Control the flow of CUI in accordance with approved authorizations.
Information flow control regulates where information can travel within a system and between systems (versus who can access the information) and without explicit regard to subsequent accesses to that information. Flow control restrictions include the following: keeping export-controlled information from being transmitted in the clear to the internet; blocking outside traffic that claims to be from within the organization; restricting requests to the internet that are not from the internal web proxy server; and limiting information transfers between organizations based on data structures and content.
Organizations commonly use information flow control policies and enforcement mechanisms to control the flow of information between designated sources and destinations (e.g., networks, individuals, and devices) within systems and between interconnected systems. Flow control is based on characteristics of the information or the information path. Enforcement occurs in boundary protection devices (e.g., gateways, routers, guards, encrypted tunnels, firewalls) that employ rule sets or establish configuration settings that restrict system services, provide a packet-filtering capability based on header information, or message-filtering capability based on message content (e.g., implementing key word searches or using document characteristics). Organizations also consider the trustworthiness of filtering and inspection mechanisms (i.e., hardware, firmware, and software components) that are critical to information flow enforcement.
Transferring information between systems representing different security domains with different security policies introduces risk that such transfers violate one or more domain security policies.
Organizations consider the shared nature of commercial telecommunications services in the implementation of security requirements associated with the use of such services. Commercial telecommunications services are commonly based on network components and consolidated management systems shared by all attached commercial customers and may also include third party-provided access lines and other service elements. Such transmission services may represent sources of increased risk despite contract security provisions. NIST SP 800-41 provides guidance on firewalls and firewall policy. SP 800-125B provides guidance on security for virtualization technologies.
In such situations, information owners or stewards provide guidance at designated policy enforcement points between interconnected systems. Organizations consider mandating specific architectural solutions when required to enforce specific security policies. Enforcement includes: prohibiting information transfers between interconnected systems (i.e., allowing access only); employing hardware mechanisms to enforce one-way information flows; and implementing trustworthy regrading mechanisms to reassign security attributes and security labels.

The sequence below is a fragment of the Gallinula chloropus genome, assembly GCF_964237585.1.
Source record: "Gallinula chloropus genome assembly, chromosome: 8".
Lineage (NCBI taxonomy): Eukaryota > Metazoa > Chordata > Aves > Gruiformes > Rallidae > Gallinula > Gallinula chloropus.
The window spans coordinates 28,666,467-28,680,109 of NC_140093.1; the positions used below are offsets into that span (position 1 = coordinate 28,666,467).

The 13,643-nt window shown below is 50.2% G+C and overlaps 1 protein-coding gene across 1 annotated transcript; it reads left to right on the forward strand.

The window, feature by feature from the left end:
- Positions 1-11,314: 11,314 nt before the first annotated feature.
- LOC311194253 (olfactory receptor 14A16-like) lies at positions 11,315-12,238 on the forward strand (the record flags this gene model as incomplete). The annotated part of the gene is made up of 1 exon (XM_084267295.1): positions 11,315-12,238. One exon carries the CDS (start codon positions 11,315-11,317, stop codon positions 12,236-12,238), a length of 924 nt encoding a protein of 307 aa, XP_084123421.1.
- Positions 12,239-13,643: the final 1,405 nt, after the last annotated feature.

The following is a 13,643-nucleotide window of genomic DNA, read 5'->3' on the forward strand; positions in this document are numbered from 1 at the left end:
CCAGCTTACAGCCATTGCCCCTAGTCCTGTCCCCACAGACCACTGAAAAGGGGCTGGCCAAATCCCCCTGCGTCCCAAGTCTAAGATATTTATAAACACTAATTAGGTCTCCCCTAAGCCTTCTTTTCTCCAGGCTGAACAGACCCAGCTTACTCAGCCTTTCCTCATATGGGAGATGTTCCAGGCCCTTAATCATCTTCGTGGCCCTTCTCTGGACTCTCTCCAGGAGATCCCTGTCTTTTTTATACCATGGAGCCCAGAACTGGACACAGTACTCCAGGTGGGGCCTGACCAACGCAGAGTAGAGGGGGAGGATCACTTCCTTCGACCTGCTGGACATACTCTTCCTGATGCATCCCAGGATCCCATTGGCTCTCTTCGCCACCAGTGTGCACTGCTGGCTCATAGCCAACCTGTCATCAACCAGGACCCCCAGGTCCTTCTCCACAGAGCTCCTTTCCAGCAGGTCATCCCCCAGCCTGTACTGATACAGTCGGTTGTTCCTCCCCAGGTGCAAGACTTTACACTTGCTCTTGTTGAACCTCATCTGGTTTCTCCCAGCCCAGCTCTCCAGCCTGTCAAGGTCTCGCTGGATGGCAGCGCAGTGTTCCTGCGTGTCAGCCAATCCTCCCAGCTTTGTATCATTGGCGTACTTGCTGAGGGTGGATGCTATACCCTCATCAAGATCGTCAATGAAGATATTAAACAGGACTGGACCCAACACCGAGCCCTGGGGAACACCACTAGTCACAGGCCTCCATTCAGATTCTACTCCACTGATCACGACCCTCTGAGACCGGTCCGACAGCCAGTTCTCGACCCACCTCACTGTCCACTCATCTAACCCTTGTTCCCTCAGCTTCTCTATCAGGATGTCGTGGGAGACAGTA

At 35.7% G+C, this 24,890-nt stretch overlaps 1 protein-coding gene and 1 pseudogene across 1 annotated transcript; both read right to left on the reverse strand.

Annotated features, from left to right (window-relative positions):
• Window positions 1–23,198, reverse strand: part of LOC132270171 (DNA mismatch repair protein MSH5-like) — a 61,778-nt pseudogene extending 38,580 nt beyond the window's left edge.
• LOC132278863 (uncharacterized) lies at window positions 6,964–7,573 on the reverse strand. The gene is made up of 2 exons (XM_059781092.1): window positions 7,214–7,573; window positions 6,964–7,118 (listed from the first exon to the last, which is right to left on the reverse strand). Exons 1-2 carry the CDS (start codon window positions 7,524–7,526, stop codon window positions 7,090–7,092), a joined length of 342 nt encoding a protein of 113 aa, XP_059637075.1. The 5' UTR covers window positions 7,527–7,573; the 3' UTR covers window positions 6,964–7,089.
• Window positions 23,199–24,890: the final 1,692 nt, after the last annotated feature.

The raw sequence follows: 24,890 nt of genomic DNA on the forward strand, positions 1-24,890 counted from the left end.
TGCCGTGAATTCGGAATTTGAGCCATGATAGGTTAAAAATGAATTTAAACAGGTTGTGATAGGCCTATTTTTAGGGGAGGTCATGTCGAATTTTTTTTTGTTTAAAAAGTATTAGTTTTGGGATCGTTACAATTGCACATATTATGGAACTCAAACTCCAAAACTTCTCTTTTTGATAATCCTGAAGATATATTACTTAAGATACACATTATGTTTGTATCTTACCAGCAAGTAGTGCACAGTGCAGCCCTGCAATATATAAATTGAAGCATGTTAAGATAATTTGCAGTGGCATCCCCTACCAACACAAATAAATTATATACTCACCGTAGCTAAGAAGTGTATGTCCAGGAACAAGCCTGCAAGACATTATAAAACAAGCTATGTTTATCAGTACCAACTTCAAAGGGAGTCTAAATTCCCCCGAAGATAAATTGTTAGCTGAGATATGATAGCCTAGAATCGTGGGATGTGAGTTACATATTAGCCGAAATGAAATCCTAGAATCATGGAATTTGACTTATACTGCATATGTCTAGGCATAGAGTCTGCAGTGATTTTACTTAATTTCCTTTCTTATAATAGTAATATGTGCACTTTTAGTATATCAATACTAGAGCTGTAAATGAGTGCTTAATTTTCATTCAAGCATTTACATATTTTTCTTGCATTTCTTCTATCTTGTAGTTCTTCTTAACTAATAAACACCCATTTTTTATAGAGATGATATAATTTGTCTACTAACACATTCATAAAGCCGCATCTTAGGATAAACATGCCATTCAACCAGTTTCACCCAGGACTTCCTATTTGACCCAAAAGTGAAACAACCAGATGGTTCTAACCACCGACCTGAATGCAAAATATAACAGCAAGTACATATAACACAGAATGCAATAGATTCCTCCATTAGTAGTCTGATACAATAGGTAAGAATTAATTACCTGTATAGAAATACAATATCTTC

Typically, companies will have a firewall between the internal network and the internet. Often multiple firewalls or routing switches are used inside a network to create zones to separate sensitive data, business units, or user groups. Proxy servers can be used to break the connection between multiple networks. All traffic entering or leaving a network is intercepted by the proxy, preventing direct access between networks. Companies should also ensure by policy and enforcement mechanisms that all CUI allowed to flow across the internet is encrypted.
You configure a proxy device on your company’s network. CUI is stored within this environment. Your goal is to better mask and protect the devices inside the network while enforcing information flow policies. After the device is configured, information does not flow directly from the internal network to the internet. The proxy device intercepts the traffic and analyzes it to determine if the traffic conforms to organization information flow control policies. If it does, the device allows the information to pass to its destination [b]. The proxy blocks traffic that does not meet policy requirements [e].
As a subcontractor on a DoD contract, your organization sometimes needs to transmit CUI to the prime contractor. You create a policy document that specifies who is allowed to transmit CUI and that such transmission requires manager approval [a,c,d]. The policy instructs users to encrypt any CUI transmitted via email or to use a designated secure file sharing utility [b,d]. The policy states that users who do not follow appropriate procedures may be subject to disciplinary action [e].
Potential Assessment Considerations
- Are designated sources of regulated data identified within the system (e.g., internal network and IP address) and between interconnected systems (e.g., external networks, IP addresses, ports, and protocols) [c]?
- Are designated destinations of regulated data identified within the system (e.g., internal network and IP address) and between interconnected systems (external networks and IP addresses) [c]?
- Are authorizations defined for each source and destination within the system and between interconnected systems (e.g., allow or deny rules for each combination of source and destination) [d]?
- Are approved authorizations for controlling the flow of regulated data enforced within the system and between interconnected systems (e.g., traffic between authorized sources and destinations is allowed and traffic between unauthorized sources and destinations is denied) [e]?